If you are ever inclined towards locating humor on the blogo-sphere to brighten your day I do recommend CNN’s iReport. On this site armature reporters and bloggers make submissions or iReports, on events in their local areas or comments on issues of national significance. In reading these iReports or the comments from other iReporters on them you cannot go but fifteen seconds without coming across one of the most fabled words in all the News Industry: BIAS. Yes bias, an iReporter proclaims it to the sky that a certain CNN article or post or reporter is guilty of bias. They do this as if they have discovered the Holy Grail. It’s meant as the ultimate “got ya” moment, as if after announcing the identification of said bias, the opponent is meant to shrivel up like the wicked witch of the west.
“What a blessing to finally discover this bias,” the iReporter might think. “A great service was performed here.” But was it? Let us examine. Is this the first example of bias to be discovered? Certainly not. CNN and its iReporters have been accused of bias multiple times over multiple years by FOX News. Both parties have accosted MSNBC of bias as well. The term gets thrown around constantly as a straw man to discredit a competitive news agency or reporter, as if having bias makes whatever report immediately invalid. The book Bias by Bernard Goldberg has been around since 2001, so certainly, nine years later there is no reason to expect un-biased reporting. Back in the late 19th century, yellow journalism was rampant. Biased reporting fostered the Spanish-American War, incorrectly identifying the destruction of the USS Maine as result of a Spanish sea-mine, rather than the boiler room accident it turned out to be. Additionally any scholar of great American cinema will recall Citizen Cane, and how the protagonists newspaper was built on bias and skewing his view of the news and issues. I cite these historical examples to establish one precise point. The notion of bias in the media should not be considered a new discovery, or in any way remarkable to the “I” or any other reporter circa 2010. So, getting back to the original issue, what to make of the continued assertion that someone is “bias.”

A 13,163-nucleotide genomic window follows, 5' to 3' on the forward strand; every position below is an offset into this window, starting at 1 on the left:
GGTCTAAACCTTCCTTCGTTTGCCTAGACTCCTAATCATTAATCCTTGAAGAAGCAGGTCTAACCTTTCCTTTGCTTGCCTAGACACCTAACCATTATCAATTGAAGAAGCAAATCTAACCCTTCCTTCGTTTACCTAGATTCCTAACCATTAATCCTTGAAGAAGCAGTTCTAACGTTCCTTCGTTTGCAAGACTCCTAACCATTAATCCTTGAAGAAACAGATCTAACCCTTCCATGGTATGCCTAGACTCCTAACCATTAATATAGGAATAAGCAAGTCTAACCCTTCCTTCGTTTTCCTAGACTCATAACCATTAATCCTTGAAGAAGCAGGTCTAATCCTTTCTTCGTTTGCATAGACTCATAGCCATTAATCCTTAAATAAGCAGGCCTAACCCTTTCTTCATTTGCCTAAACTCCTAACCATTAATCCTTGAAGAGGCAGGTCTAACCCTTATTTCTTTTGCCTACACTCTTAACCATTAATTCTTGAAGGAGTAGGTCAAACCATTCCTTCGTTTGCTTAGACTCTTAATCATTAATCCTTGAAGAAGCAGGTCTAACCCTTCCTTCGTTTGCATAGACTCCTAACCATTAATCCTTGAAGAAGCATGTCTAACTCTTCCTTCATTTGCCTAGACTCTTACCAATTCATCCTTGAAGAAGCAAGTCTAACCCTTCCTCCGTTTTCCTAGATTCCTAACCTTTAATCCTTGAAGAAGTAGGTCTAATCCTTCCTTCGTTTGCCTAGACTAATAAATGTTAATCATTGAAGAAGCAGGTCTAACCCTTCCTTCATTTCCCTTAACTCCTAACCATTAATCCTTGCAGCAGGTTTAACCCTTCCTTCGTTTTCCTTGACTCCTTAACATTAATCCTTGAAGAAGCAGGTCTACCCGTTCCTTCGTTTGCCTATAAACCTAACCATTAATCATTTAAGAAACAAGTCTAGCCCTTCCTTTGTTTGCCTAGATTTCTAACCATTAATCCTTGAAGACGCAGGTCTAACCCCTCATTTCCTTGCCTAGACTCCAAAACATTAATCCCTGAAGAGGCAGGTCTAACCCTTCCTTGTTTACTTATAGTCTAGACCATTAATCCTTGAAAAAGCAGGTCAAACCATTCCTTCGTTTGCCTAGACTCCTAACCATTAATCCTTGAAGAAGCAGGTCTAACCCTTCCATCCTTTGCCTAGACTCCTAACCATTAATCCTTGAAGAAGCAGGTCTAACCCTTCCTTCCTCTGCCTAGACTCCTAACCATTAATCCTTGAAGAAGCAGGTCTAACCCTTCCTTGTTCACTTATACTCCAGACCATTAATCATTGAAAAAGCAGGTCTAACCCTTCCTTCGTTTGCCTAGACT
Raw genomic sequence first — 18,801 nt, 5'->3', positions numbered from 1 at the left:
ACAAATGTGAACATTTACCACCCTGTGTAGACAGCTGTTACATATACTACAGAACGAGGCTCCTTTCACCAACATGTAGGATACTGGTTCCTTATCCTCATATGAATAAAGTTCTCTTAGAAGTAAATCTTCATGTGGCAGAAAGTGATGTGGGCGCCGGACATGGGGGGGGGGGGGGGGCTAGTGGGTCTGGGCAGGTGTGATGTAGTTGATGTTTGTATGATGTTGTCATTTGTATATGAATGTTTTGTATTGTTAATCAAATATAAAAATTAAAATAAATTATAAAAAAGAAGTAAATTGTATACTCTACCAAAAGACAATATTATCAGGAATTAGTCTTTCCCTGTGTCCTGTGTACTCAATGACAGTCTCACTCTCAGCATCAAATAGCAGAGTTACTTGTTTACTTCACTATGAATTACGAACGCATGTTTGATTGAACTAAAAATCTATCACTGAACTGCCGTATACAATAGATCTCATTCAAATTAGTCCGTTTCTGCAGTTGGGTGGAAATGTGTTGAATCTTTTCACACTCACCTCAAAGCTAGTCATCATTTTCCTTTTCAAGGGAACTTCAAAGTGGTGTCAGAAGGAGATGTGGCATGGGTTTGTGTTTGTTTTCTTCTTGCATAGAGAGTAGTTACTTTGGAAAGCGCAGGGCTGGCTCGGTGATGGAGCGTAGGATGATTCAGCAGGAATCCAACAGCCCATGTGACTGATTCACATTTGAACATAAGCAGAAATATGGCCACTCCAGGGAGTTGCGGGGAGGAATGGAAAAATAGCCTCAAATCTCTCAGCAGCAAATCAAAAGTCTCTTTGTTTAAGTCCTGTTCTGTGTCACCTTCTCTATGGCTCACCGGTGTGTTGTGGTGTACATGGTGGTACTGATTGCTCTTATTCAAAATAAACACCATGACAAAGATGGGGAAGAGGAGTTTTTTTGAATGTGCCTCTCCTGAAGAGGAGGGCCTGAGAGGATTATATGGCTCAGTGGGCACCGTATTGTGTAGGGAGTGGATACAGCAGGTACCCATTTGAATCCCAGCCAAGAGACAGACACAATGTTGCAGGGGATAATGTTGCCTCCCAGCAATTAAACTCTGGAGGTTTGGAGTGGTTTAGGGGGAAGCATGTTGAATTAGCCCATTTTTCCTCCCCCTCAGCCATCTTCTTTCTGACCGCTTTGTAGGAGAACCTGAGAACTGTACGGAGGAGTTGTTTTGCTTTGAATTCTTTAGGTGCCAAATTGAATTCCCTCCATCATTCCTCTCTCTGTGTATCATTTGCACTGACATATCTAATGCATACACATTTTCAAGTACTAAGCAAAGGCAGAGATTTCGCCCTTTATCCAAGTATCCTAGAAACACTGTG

Nothing. Seems simple, elementary even, but nothing should be made of it. Isn’t bias only effective when the reader is unaware of the bias? Isn’t it meant only to influence the ignorant? Doesn’t the identification of bias immediately compel one to look objectively at the reporting, and discern facts from opinion there by circumventing the bias? Rather than crying wolf at the identification of bias one should embrace it as a potential point of few. Read and issue reported by CNN and then read it by Fox (or vice versa if that is your preference). The facts will remain constant through both reports and the biases then can be clearly identified. Further such an exercise by then referencing NPR, or the BBC, or MSNBC, or even the Daily Show (John Stewart is kind enough to not even attempt to hide his bias). Such an exercise should serve the express purpose of bringing the truth to the surface.
It would seem people cannot be bothered though. Thus we come to the status quo, of biased new organizations catering to their biased viewers while trumpeting at the top of their lungs the bias present in their competitors with no regard for the bias in themselves. And the system churns on, further stratifying and segregating our population into biased subgroups, ignorant of the opinions the other subgroups. There was a time when it was a positive quality to understand and appreciate the opinions of others. To do so today is criticized as being listening to biased reporting; only the other side is “fair and balanced.” And we see the result, political parties unified only in their disdain for the other side, refusing to budge in even the slightest way to reconcile. They are soldiers of their own biased ignorance, completely convinced of their own superiority over the others who are always the “biased” ones. It is a path to ruination and sensible discourse in this country. But what do I know, I am clearly biased.